Restraining/Protective Orders

Restraining and protective orders are some of the most common petitions made to the Superior Court. What is the difference between a restraining and a protective order? When are they issued, and what do they do? What are the steps for getting one issued?

Essentially, a restraining order and a protective order are the same thing. The circumstances involved in the case are what determines if the request should be called a “restraining” or a “protective” order.

The first step to request either type of order is to file a petition in the office of the Clerk of Court. The petition is then forwarded to a Superior Court judge for consideration. If a temporary order is granted, a hearing is arranged. A permanent restraining or protective order may or may not be the result of the hearing.

An automatic restraining order, called a “standing order,” is issued for a divorce. This order may become permanent, depending on the case.

In what circumstances may they be issued?
Since their purpose is to restrain certain conduct on the part of an individual, one of their main uses is to prohibit harassment of or violence against an individual or individuals. In other cases they may be used to evict a person from a residence or help someone return to a residence to live or just to retrieve personal property.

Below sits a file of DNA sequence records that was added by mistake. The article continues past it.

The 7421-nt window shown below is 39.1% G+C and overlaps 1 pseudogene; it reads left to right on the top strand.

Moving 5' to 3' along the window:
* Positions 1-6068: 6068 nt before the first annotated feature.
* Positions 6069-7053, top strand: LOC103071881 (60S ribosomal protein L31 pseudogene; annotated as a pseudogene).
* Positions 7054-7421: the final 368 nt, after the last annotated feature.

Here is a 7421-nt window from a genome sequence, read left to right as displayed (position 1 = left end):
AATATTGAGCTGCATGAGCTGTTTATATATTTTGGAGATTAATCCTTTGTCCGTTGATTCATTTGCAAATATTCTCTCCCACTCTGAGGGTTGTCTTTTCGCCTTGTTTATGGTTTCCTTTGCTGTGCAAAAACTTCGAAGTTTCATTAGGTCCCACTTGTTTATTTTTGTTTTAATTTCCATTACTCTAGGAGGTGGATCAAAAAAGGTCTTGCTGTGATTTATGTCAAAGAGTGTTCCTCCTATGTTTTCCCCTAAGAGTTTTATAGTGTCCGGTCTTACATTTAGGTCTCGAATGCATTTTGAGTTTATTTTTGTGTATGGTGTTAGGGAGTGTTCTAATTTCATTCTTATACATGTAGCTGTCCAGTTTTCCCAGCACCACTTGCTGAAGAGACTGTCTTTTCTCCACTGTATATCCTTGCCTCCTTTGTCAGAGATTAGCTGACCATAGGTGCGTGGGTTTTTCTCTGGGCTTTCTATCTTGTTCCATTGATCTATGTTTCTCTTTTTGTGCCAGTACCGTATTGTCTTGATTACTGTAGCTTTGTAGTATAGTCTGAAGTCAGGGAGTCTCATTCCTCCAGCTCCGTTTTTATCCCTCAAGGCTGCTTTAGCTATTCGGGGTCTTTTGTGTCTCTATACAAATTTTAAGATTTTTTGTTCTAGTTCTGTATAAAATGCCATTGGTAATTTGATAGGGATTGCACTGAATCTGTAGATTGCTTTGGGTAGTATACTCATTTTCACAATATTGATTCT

In cases of divorce, they may be used to grant temporary custody and visiting rights or possession of the family residence or provide alternate housing for a spouse and children.

What kind of protection do they provide?
Basically, the amount of protection the victim receives depends on the amount of respect the offender has for a court order. Since a piece of paper cannot change a person’s attitude, nor can it physically prevent someone from disobeying, is there any advantage to having it? Yes. If a person does violate the terms of an order, he/she will be arrested and will face the consequences of his/her defiance.

Filing a Petition for a Restraining or Protective Order
Restraining or protective orders are issued through a Superior Court Judge, but the process of obtaining such an order begins when an attorney or a community service agency (which aids victims of domestic violence, such as Circle of Hope), files a petition for an order in the office of the Clerk of Superior Court. Individuals may also file their own petitions, but Clerk of Court employees do not have the forms to give out to the general public, nor can they provide any kind of legal advice about the matter.

Once a petition is on record in this office, it is assigned to one of the Superior Court Judges for consideration and becomes the responsibility of that court. If the judge grants a temporary order, a hearing is scheduled. Any permanent orders that are issued as a result of the hearing are signed by the judge and filed in this office.

Copies of orders on file may be obtained any time during normal business hours.

Circle of Hope offers shelter and services for battered women and their children in the Stephens, Habersham and White Counties. One of their services is help in obtaining a temporary protective order. To contact Circle of Hope, call 706-776-HOPE (706-776-4673) or 1-800-33-HAVEN (1-800-334-2836).

Click here for Family Violence/Protective Order forms

Click here for information on Circle of Hope Services for Victims of Domestic Violence